As for that Pendle – he was a bit quiet in the weeks leading up to Christmas or rather, he was keeping a low profile.  Old Grout and I were convinced he’s up to something, and Grout suspected its one of his money-making schemes which he has now and again.  Like when he tried knitting socks out of old baling twine.  They looked nice, and he sold some at the local market, but they did tend to chafe a bit and if you ran in them the friction gave the socks somewhat of a tendency to ignite.

Oddments of wood and twigs have disappeared from the woodstore, and someone has been rummaging in the staff Christmas decorations box.  There has been a slight smell of fish-glue from the lower potting shed when Mrs Crafty Dog and I went past yesterday and the sign on the door read, “KEeP OwT – Crafftsmun at WerK” (a craftsman but evidently no word-smith!).  We did try the door but it was firmly locked from the inside and despite us asking what was going on there was no reply, apart from the sound of sawing and hammering and the odd swear word.  I think it sounded like Pendle but Mrs Crafty Dog didn’t concur so we left the swearing carpenter to it.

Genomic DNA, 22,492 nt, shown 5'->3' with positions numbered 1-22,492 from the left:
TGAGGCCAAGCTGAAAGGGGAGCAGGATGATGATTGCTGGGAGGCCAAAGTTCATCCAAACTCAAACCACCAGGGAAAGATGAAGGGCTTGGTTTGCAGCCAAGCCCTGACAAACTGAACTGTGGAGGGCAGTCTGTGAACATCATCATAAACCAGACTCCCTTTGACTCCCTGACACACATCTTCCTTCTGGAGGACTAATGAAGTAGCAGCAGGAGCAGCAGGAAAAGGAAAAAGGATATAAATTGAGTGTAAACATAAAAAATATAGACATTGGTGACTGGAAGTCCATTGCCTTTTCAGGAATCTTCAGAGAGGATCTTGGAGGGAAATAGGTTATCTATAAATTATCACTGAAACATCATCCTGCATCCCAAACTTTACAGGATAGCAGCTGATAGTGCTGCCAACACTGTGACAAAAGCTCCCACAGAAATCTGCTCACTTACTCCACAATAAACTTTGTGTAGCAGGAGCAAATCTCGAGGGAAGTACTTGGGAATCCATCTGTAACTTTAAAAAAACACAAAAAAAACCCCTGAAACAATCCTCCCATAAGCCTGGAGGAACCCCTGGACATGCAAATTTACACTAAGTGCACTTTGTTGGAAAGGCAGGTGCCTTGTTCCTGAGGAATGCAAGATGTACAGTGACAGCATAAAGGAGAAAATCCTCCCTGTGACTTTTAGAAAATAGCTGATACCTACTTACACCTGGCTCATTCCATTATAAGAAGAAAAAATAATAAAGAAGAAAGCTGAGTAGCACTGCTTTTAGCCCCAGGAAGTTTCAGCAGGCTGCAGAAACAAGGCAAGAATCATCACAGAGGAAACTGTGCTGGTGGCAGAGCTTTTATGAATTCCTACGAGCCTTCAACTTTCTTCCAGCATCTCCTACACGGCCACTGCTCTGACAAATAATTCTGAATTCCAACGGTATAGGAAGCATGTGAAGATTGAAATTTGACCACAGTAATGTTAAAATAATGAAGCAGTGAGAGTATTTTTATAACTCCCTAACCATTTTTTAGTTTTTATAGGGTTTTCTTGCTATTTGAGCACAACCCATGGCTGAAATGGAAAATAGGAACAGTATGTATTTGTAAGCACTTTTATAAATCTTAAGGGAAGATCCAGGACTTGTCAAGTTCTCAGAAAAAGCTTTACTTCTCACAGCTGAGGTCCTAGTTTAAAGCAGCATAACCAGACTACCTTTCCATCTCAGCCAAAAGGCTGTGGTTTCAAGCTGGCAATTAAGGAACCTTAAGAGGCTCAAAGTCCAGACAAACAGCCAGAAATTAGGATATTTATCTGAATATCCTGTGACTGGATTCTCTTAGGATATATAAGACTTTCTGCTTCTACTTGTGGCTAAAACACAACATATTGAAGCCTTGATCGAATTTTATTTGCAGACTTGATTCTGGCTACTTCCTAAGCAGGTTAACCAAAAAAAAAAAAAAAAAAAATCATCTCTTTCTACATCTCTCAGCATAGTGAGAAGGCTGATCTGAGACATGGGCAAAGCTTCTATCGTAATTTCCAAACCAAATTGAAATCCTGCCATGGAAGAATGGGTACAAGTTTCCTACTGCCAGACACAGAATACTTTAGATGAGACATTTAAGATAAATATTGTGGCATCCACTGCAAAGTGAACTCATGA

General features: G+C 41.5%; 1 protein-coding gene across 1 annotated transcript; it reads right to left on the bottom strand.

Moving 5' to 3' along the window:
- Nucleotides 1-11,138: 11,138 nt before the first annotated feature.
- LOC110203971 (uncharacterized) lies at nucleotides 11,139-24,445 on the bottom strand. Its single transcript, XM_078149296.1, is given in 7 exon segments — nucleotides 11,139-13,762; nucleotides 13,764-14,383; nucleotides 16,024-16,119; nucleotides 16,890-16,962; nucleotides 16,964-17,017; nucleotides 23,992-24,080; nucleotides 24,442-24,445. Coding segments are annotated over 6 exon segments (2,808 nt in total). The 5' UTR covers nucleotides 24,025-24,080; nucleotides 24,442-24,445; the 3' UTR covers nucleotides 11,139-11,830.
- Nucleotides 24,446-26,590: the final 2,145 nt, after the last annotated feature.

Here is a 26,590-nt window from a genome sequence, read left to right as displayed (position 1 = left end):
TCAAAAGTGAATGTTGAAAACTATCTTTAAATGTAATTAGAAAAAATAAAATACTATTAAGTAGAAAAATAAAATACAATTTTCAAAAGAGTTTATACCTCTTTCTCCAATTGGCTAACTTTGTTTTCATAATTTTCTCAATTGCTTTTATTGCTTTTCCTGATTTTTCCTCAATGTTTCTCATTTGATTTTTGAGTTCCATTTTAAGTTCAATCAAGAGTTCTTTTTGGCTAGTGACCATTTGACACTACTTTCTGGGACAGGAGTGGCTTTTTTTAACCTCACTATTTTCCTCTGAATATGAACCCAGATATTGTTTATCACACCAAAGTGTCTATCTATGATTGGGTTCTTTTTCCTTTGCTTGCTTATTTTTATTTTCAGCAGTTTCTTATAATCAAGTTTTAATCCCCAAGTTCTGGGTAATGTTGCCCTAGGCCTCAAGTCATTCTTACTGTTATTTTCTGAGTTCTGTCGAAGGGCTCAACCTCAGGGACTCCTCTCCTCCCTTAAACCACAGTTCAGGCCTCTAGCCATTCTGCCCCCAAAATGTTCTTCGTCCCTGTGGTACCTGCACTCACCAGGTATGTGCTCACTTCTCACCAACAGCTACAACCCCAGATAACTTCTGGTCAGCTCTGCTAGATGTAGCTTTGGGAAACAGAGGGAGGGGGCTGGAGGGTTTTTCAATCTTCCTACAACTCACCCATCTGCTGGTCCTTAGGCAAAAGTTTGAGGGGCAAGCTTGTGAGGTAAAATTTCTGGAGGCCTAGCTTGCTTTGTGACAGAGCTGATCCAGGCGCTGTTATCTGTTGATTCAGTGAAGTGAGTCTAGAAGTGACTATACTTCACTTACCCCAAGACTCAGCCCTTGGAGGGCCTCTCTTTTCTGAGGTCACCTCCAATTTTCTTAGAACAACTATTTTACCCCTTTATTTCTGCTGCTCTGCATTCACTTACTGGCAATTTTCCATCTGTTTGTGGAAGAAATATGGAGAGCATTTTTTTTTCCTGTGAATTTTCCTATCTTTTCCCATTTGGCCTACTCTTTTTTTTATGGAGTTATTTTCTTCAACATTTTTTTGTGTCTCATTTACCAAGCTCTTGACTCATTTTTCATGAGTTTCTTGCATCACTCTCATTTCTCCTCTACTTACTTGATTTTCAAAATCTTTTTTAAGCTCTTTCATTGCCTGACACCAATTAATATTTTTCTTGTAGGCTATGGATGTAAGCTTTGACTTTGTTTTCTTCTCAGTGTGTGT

Then one morning we were wakened by a scream from Cook as she flung open the kitchen shutters.  There on the patio, glaring back at her with sparkly eyes and a bright red bauble nose was a seven foot high wooden reindeer.  We all rushed down to see what had scared her.  We couldn’t believe our eyes.  Pendle stood next to his creation, beaming as brightly as the beastie’s red nose.  Grout was astonished, as were we, and even Cook was when we’d calmed her down with a mug of beef tea laced with green-house gin.  Pendle explained that he had got the plans off the intraweb and had originally intended to make them for Christmas, selling them at the local Christmas market.  However, he had totally exhausted his supply of timber and Christmas decorations as he had not realised how big the reindeer was actually going to be.  Grout asked to see the plans that the boy had printed off.  He scoured them, and then held them up beside the gargantuan statue.